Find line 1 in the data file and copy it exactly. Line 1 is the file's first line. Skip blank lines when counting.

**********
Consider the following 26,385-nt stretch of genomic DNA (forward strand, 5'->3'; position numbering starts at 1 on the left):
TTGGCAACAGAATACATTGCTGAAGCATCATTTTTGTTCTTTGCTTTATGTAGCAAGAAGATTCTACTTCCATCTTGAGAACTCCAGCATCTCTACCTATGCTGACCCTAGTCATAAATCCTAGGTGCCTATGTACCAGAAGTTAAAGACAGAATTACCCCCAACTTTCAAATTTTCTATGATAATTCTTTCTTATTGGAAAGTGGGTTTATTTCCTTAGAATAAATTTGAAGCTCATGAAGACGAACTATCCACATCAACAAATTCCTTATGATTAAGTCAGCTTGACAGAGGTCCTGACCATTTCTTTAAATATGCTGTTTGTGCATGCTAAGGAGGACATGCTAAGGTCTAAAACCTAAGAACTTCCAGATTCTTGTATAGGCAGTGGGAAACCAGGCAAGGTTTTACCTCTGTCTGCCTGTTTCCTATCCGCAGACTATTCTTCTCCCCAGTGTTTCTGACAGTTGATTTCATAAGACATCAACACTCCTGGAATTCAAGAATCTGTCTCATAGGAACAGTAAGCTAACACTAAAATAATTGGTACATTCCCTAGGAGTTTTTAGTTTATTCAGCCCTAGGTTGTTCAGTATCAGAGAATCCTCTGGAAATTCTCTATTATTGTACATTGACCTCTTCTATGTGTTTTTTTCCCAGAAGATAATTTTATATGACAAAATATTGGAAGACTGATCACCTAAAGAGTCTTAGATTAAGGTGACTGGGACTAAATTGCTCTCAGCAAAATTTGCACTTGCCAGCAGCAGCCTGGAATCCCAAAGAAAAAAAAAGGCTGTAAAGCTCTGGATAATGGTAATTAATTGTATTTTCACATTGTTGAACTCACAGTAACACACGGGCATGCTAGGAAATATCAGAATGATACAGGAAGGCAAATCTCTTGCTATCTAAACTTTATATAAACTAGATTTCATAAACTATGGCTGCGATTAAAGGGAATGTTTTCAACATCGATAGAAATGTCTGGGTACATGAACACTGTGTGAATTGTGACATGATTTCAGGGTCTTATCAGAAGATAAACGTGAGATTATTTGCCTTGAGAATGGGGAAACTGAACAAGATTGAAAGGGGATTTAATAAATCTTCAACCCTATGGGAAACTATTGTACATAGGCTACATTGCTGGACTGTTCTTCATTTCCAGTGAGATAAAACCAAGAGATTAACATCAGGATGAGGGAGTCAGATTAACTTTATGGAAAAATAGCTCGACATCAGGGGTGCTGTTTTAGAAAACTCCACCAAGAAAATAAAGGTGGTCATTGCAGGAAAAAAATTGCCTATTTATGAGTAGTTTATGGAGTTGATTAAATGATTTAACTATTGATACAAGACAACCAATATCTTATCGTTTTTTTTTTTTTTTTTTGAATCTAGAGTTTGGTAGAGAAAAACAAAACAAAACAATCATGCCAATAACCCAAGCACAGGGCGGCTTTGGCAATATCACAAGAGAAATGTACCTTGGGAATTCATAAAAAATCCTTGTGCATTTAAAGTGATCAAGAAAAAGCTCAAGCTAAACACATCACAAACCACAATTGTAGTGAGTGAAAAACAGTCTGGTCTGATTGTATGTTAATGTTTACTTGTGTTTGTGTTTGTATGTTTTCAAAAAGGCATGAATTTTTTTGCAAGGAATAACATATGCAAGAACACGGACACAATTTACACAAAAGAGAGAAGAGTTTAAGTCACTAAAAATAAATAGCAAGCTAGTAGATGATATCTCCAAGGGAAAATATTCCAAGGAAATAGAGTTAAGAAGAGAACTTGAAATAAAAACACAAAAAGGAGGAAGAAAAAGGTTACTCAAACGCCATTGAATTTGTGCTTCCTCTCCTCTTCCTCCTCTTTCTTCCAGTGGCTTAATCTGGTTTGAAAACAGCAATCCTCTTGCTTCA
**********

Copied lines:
Consider the following 26,385-nt stretch of genomic DNA (forward strand, 5'->3'; position numbering starts at 1 on the left):